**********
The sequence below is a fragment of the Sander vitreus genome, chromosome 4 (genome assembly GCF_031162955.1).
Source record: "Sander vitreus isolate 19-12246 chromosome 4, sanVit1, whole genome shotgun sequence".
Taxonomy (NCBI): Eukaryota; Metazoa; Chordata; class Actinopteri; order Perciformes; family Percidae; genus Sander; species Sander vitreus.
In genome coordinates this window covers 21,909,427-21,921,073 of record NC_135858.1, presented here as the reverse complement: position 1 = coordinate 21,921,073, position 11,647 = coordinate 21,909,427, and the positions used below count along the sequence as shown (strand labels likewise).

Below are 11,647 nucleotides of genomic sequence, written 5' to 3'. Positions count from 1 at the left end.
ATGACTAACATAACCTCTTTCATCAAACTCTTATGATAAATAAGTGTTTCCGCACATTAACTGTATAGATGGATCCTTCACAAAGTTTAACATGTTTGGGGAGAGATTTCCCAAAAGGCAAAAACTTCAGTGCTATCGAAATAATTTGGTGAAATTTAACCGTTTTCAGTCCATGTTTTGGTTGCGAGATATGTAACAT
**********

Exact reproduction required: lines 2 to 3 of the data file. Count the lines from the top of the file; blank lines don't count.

Source record: "Sander vitreus isolate 19-12246 chromosome 4, sanVit1, whole genome shotgun sequence".
Taxonomy (NCBI): Eukaryota; Metazoa; Chordata; class Actinopteri; order Perciformes; family Percidae; genus Sander; species Sander vitreus.